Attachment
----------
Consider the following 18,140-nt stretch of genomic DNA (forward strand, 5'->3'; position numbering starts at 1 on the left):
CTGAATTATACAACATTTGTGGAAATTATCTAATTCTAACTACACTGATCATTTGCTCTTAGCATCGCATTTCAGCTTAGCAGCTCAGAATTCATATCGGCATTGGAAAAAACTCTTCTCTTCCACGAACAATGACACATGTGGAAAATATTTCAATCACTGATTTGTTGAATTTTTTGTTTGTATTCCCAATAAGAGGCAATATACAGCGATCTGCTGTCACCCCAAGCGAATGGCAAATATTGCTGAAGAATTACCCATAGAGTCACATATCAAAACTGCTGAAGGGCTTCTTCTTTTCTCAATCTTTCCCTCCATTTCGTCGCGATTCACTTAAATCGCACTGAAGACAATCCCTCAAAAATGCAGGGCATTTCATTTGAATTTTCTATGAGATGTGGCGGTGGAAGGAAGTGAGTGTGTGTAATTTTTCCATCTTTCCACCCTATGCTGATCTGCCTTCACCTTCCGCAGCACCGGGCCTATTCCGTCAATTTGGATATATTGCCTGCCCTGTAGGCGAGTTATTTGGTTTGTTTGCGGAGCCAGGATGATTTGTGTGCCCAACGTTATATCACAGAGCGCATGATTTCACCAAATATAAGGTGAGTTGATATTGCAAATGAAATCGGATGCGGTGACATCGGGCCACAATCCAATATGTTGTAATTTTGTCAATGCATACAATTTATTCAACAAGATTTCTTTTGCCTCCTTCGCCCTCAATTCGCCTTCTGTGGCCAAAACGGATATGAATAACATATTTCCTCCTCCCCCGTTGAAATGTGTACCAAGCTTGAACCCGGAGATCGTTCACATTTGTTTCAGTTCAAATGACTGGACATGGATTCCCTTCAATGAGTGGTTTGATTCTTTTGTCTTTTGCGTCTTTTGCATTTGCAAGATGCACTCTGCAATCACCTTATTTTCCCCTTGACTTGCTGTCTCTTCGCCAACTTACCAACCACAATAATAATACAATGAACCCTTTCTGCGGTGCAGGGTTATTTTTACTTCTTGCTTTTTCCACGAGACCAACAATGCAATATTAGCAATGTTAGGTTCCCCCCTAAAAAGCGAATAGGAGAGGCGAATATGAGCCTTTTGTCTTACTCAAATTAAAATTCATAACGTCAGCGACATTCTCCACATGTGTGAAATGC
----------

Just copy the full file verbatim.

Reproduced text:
Consider the following 18,140-nt stretch of genomic DNA (forward strand, 5'->3'; position numbering starts at 1 on the left):
CTGAATTATACAACATTTGTGGAAATTATCTAATTCTAACTACACTGATCATTTGCTCTTAGCATCGCATTTCAGCTTAGCAGCTCAGAATTCATATCGGCATTGGAAAAAACTCTTCTCTTCCACGAACAATGACACATGTGGAAAATATTTCAATCACTGATTTGTTGAATTTTTTGTTTGTATTCCCAATAAGAGGCAATATACAGCGATCTGCTGTCACCCCAAGCGAATGGCAAATATTGCTGAAGAATTACCCATAGAGTCACATATCAAAACTGCTGAAGGGCTTCTTCTTTTCTCAATCTTTCCCTCCATTTCGTCGCGATTCACTTAAATCGCACTGAAGACAATCCCTCAAAAATGCAGGGCATTTCATTTGAATTTTCTATGAGATGTGGCGGTGGAAGGAAGTGAGTGTGTGTAATTTTTCCATCTTTCCACCCTATGCTGATCTGCCTTCACCTTCCGCAGCACCGGGCCTATTCCGTCAATTTGGATATATTGCCTGCCCTGTAGGCGAGTTATTTGGTTTGTTTGCGGAGCCAGGATGATTTGTGTGCCCAACGTTATATCACAGAGCGCATGATTTCACCAAATATAAGGTGAGTTGATATTGCAAATGAAATCGGATGCGGTGACATCGGGCCACAATCCAATATGTTGTAATTTTGTCAATGCATACAATTTATTCAACAAGATTTCTTTTGCCTCCTTCGCCCTCAATTCGCCTTCTGTGGCCAAAACGGATATGAATAACATATTTCCTCCTCCCCCGTTGAAATGTGTACCAAGCTTGAACCCGGAGATCGTTCACATTTGTTTCAGTTCAAATGACTGGACATGGATTCCCTTCAATGAGTGGTTTGATTCTTTTGTCTTTTGCGTCTTTTGCATTTGCAAGATGCACTCTGCAATCACCTTATTTTCCCCTTGACTTGCTGTCTCTTCGCCAACTTACCAACCACAATAATAATACAATGAACCCTTTCTGCGGTGCAGGGTTATTTTTACTTCTTGCTTTTTCCACGAGACCAACAATGCAATATTAGCAATGTTAGGTTCCCCCCTAAAAAGCGAATAGGAGAGGCGAATATGAGCCTTTTGTCTTACTCAAATTAAAATTCATAACGTCAGCGACATTCTCCACATGTGTGAAATGC